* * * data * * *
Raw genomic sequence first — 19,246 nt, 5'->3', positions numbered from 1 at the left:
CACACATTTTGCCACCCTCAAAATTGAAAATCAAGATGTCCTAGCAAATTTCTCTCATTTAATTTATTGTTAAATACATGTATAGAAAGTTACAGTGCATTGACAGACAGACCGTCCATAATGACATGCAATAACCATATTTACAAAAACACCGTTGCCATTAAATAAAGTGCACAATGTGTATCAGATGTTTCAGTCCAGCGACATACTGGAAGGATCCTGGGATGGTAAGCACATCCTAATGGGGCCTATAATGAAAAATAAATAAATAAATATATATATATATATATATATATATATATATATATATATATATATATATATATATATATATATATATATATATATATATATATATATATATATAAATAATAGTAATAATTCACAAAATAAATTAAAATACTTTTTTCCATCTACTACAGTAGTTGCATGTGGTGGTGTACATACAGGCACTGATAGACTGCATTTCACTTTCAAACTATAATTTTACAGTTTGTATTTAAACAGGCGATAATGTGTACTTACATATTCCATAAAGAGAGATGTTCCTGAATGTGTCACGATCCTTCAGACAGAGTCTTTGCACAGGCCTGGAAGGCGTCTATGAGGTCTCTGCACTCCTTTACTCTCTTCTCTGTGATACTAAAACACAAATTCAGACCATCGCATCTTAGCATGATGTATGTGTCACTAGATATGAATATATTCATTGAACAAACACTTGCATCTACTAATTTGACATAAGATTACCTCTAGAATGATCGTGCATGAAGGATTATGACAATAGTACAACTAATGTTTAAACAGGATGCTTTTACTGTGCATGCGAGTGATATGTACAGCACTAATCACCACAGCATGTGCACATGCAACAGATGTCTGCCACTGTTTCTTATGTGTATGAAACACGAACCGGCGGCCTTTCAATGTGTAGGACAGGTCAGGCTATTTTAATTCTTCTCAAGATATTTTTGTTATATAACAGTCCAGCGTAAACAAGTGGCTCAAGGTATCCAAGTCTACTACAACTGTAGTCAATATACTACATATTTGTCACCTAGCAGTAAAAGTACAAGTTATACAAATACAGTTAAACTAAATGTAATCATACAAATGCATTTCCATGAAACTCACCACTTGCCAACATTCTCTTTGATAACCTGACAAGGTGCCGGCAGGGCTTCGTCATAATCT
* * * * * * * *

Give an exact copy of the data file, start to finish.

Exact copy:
Raw genomic sequence first — 19,246 nt, 5'->3', positions numbered from 1 at the left:
CACACATTTTGCCACCCTCAAAATTGAAAATCAAGATGTCCTAGCAAATTTCTCTCATTTAATTTATTGTTAAATACATGTATAGAAAGTTACAGTGCATTGACAGACAGACCGTCCATAATGACATGCAATAACCATATTTACAAAAACACCGTTGCCATTAAATAAAGTGCACAATGTGTATCAGATGTTTCAGTCCAGCGACATACTGGAAGGATCCTGGGATGGTAAGCACATCCTAATGGGGCCTATAATGAAAAATAAATAAATAAATATATATATATATATATATATATATATATATATATATATATATATATATATATATATATATATATATATATATATATATATATATATATATATAAATAATAGTAATAATTCACAAAATAAATTAAAATACTTTTTTCCATCTACTACAGTAGTTGCATGTGGTGGTGTACATACAGGCACTGATAGACTGCATTTCACTTTCAAACTATAATTTTACAGTTTGTATTTAAACAGGCGATAATGTGTACTTACATATTCCATAAAGAGAGATGTTCCTGAATGTGTCACGATCCTTCAGACAGAGTCTTTGCACAGGCCTGGAAGGCGTCTATGAGGTCTCTGCACTCCTTTACTCTCTTCTCTGTGATACTAAAACACAAATTCAGACCATCGCATCTTAGCATGATGTATGTGTCACTAGATATGAATATATTCATTGAACAAACACTTGCATCTACTAATTTGACATAAGATTACCTCTAGAATGATCGTGCATGAAGGATTATGACAATAGTACAACTAATGTTTAAACAGGATGCTTTTACTGTGCATGCGAGTGATATGTACAGCACTAATCACCACAGCATGTGCACATGCAACAGATGTCTGCCACTGTTTCTTATGTGTATGAAACACGAACCGGCGGCCTTTCAATGTGTAGGACAGGTCAGGCTATTTTAATTCTTCTCAAGATATTTTTGTTATATAACAGTCCAGCGTAAACAAGTGGCTCAAGGTATCCAAGTCTACTACAACTGTAGTCAATATACTACATATTTGTCACCTAGCAGTAAAAGTACAAGTTATACAAATACAGTTAAACTAAATGTAATCATACAAATGCATTTCCATGAAACTCACCACTTGCCAACATTCTCTTTGATAACCTGACAAGGTGCCGGCAGGGCTTCGTCATAATCT